It’s October, which means we’re smack in the midst of the spooky season before Halloween. And spooky season means horror movies. Even people who aren’t normally horror fans at any other time of year get into the spirit of scares and screams right about now. Studies show it could be good for those who do, with research discovering that watching horror movies provides us with a number of psychological and biological benefits. Who knew being scared could be good for us?

We tend to believe it’s the visuals that generate those scares. Gruesome body horror and blood-splattered kills, the grotesque practical effects of a monster or deformed serial killer, a quick shot of a creature sneaking up behind the protagonist all elicit flipping stomachs or involuntary squeals. But horror filmmakers use a number of tools and techniques to provoke fear and plenty of their tricks are ones we don’t even realize are affecting us as we watch. That’s never more true than with sound.

Sound speaks to us on a primitive level, the information we receive from sound traveling faster than the information we receive from sight. More than any other sense, sound triggers instinctive responses to danger. Composers and sound engineers for horror movies utilize this knowledge of our primal response system to manipulate our emotions. Quite often, we don’t even consciously notice they’re doing it – but our bodies certainly do. It all has to do with the way we perceive certain frequencies.

Particular Frequencies Trigger Unpleasant Responses In Us

Take, for example, the way our teeth are set on edge at the sound of nails on a chalkboard, a sound so universally reviled that even Freddy Krueger once used it to psychologically mess with one of this victims.

For decades, scientists hypothesized it was that the frequency mimics the high-pitched distress calls of certain species of monkeys, our ancestors from far back. That primitive heritage hypothesis has since been largely disregarded, but scientists proposed a new explanation. A 2011 study by musicologists Michael Oehler with the Macromedia University for Media and Communication in Cologne, Germany and Christoph Reuter with the University of Vienna looked at a number of shiver-inducing sounds including chalk scraping over slate, styrofoam squeaking, a fork on a china plate and, of course, the hated nails on a chalkboard.

What they found was fascinating and backed up the results of a 1986 study that showed it’s not, in fact, high-pitched frequencies that freak us out, but medium-pitched frequencies. Oehler and Reuter asked study participants to rank the sounds from least bothersome to the worst, monitoring physiological responses like heart rate, blood pressure and the skin’s electrical conductivity. They found that unpleasant sounds do have a physical effect on us, with skin conductivity changing significantly. And sure enough, they also found the frequencies involved with sounds we mark as unsettling lie within the 2,000 and 4,000 Hz range – the same range as human speech. When those frequencies were removed from the sounds, study participants had no adverse reactions.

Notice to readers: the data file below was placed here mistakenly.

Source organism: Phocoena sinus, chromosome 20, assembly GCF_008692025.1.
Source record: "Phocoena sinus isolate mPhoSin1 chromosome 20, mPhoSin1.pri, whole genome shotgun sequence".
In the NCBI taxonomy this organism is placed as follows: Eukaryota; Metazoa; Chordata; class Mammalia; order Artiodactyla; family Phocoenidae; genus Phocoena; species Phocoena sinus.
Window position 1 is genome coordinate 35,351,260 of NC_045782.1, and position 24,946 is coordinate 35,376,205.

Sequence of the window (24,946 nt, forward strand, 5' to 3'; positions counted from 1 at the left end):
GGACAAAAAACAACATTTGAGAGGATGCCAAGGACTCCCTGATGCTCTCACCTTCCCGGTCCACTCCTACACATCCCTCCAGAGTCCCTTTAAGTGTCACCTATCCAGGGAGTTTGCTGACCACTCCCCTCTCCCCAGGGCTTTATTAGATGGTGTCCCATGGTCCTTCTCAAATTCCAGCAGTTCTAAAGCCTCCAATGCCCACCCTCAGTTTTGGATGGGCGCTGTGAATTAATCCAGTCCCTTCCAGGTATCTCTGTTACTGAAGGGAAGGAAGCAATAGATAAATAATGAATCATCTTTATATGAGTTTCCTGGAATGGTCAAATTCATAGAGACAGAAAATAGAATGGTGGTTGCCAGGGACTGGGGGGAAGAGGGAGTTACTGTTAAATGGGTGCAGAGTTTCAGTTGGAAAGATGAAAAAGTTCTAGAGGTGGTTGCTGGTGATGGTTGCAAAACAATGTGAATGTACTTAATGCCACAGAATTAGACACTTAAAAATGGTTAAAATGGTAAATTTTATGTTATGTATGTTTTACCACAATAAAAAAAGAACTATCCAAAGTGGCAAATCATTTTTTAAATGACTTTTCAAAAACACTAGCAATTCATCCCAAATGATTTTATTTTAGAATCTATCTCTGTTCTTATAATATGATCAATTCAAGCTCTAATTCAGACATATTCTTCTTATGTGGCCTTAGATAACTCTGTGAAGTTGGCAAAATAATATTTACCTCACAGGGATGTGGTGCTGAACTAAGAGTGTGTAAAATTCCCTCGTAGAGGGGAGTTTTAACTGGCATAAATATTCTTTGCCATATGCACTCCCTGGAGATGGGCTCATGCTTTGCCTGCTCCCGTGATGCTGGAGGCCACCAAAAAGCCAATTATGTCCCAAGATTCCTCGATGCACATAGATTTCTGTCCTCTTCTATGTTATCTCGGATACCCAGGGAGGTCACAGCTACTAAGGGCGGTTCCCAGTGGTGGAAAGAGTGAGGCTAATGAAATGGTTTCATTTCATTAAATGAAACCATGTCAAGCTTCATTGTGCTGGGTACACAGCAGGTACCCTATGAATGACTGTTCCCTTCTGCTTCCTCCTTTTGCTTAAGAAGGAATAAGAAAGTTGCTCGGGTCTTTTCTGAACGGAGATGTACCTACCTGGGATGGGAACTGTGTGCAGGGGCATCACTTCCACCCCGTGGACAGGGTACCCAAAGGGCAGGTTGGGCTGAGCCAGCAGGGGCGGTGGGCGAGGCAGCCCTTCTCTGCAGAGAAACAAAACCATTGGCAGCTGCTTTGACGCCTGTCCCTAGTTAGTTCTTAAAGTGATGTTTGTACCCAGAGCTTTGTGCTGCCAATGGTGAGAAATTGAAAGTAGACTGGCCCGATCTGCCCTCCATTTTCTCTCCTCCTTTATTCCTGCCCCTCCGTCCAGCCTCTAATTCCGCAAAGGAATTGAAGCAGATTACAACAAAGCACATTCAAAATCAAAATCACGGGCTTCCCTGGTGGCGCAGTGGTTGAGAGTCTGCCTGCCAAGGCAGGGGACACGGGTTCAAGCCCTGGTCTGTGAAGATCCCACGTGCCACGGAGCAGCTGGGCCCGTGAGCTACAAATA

Despite scientists disproving the primitive heritage hypothesis, however, it doesn’t mean certain animal cries don’t affect us, they simply affect us for a different reason. Another 2011 study, this one from UCLA evolutionary biologist Daniel Blumstein, found “nonlinear sounds,” such as a woman screaming or the distress cries of animals, very much do affect us. He teamed up with movie composer Peter Kaye and communications professor Greg Bryant and pored through over 100 movies to create two categories of original music: one with emotionally neutral scores and no distress calls and the other incorporating irregular sounds. As Blumstein predicted, the score with the nonlinear sounds of distress created a far greater emotional response with participants also recording a higher negative response.

Ultra-Low Frequencies Affect Us, Too

Sounds at the extremely low end of the frequency spectrum also hit us where it hurts. Infrasound, or anything in the range of 19 Hz and under, can be felt by the body even if our human ears don’t register sounds until they’re around 20 Hz (human hearing range is generally accepted to be 20 – 20,000 Hz). The low-frequency range is one also found in nature, often tied to large-scale natural disasters like earthquakes, avalanches and thunder. Because of the way we’re wired on an evolutionary level, we instinctively associate these ultrasound frequencies with looming danger.

Irréversible (2002)

It’s not just an unsettled response we feel to hearing ultra low-frequency sounds, either. Prolonged exposure can trigger a host of dangerous physical effects including nausea, bowel spasms, vomiting, and dizziness to extreme psychological responses like anxiety, distress, disorientation, panic, and even ghostly hallucinations. The worst cases can even end in organ rupture and death, as scientist Vladimir Gavreau discovered in 1957 when he and his team were testing prototype infrasound weapons and one of his team members died instantly, his organs allegedly shredded. Though Gavreau immediately turned off the weapon, colleagues in nearby buildings were sick for hours. The accuracy of this exact story is contested, but still, the effects of infrasound are well-documented.